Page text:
• It is a worthwhile interview. NPR listeners, being rather civil folks, may not be aware of just how widespread overt racism is. Few of us can stomach Rush Limbaugh and his clones, so we have not heard the ongoing sometimes unsubtle racism on talk radio. We mustn’t forget that these shows have audiences – people who are disaffected, often uneducated and unlikely to read much, and who are looking for someone to affirm their feelings. Duke’s words on NPR will be parsed much differently by the public radio audience than they would be if broadcast on AM talk radio.

  • Gary F

    Have they interviewed Louis Farrakhan or Robert Byrd in the past?

  • Mike Worcester

    I listened to the interview on my morning commute and came away with a couple observations:
    1. Steve Inskeep did not let him just prattle on with out being challenged. That was good.
    2. Interviewing Duke reminds us that people like him (read – are of a particular mindset) are active members of our political landscape and need to be called out when necessary.
    3. It is good to remember Duke for what he stands for *and* clue in a new set of voters/listeners to who he is. It was 25 years ago when he ran for LA governor. There are folks who have no active memories of him during his “heyday”. I’m almost fifty so I certainly do. Someone under thirty and especially not politically attuned like many of this blog’s readership, perhaps not so much.

    Listening to him may have made my skin crawl, but at least his words are out there and can be used as examples of what Bob noted earlier — the very definition of racism.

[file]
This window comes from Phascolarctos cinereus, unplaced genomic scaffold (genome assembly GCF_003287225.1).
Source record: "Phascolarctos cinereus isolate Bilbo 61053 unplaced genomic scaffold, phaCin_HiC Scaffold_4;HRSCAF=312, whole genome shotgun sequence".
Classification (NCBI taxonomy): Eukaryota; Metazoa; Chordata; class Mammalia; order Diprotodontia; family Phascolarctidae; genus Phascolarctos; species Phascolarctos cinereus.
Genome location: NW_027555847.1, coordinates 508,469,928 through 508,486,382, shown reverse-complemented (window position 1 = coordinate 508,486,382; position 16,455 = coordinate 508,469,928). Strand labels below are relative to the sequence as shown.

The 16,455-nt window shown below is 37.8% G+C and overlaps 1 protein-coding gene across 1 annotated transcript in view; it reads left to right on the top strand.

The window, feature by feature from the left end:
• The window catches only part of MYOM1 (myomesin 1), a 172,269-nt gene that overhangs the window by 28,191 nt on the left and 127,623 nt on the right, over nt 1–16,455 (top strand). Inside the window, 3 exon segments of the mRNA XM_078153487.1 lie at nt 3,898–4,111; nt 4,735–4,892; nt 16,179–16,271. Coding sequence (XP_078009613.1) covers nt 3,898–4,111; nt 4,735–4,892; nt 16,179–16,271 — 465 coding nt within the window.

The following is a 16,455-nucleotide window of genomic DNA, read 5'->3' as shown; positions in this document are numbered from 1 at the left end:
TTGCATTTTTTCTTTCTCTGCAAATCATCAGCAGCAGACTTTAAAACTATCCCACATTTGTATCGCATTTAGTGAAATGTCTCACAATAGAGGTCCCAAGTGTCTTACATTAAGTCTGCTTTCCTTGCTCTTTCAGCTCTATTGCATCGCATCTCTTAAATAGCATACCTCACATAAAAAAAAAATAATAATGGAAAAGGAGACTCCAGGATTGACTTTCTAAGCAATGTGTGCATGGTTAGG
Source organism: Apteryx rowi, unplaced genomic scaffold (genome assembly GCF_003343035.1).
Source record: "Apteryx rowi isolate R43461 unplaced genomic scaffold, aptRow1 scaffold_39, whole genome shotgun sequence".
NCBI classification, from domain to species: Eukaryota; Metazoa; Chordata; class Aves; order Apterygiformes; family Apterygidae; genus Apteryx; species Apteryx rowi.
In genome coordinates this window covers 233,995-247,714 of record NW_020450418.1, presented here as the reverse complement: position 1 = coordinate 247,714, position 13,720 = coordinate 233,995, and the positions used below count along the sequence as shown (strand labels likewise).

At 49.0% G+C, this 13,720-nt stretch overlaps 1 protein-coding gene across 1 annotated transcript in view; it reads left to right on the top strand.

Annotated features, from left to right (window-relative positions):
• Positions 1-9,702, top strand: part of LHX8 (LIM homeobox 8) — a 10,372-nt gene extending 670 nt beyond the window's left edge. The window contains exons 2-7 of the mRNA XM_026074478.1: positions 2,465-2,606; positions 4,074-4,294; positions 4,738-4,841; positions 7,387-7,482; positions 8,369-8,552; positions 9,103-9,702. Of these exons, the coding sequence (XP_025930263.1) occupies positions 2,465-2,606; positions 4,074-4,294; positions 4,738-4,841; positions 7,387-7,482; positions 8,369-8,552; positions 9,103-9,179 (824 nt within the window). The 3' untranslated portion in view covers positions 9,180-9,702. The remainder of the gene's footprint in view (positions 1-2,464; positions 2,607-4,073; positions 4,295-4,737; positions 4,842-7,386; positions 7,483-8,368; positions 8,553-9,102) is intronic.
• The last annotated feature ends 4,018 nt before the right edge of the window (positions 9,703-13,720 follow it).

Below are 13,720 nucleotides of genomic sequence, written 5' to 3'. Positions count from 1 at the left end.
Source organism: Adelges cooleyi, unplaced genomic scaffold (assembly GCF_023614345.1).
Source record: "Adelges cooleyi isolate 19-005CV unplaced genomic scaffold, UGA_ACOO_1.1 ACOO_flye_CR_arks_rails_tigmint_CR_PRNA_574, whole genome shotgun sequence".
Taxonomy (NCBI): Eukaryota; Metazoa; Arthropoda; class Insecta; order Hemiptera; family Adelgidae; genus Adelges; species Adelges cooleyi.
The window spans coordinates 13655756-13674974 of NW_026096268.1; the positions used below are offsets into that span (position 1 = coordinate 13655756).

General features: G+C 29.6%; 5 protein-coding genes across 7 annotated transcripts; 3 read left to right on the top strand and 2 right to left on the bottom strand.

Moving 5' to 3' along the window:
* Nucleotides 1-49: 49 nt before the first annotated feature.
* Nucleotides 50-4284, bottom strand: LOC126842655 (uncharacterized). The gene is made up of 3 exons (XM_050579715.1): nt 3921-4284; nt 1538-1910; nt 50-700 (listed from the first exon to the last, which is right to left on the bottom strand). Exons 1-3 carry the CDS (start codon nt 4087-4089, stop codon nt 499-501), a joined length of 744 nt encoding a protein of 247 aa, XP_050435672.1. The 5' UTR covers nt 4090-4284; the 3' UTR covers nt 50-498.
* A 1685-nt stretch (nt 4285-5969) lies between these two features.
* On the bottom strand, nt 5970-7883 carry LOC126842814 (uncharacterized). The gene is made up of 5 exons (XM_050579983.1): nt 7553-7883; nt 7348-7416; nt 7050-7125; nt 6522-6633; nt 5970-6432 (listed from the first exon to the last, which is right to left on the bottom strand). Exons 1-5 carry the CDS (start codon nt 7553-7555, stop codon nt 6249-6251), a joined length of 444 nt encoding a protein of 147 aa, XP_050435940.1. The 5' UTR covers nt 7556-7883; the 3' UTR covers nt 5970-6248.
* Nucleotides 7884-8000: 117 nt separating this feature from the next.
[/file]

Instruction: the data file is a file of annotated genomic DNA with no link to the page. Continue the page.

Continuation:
• Khatti

    Freedom of speech means you’re going to be offended–frequently.

  • Rob

    Did I miss something? Drumpf, who is clearly a racist, gets plenty of airtime on NPR. There’s no need for the organization to provide airtime to other racists.

  • MarkUp

    I spent 5 minutes learning that the former leader of the KKK was a white supremacist who supports Trump. I can’t say I really learned anything new.

    Spending 30+ minutes listening to the latest Code Switch podcast on Journalists of Color was a lot more enlightening. Please take the time to fill your ears with something better than Mr. Duke:
    http://www.npr.org/podcasts/510312/codeswitch

  • Badboy35

    Duke is clearly a racist and the press points this out. Trump is also a racist, the press doesn’t call him out and talks to him constantly. What is wrong with this picture?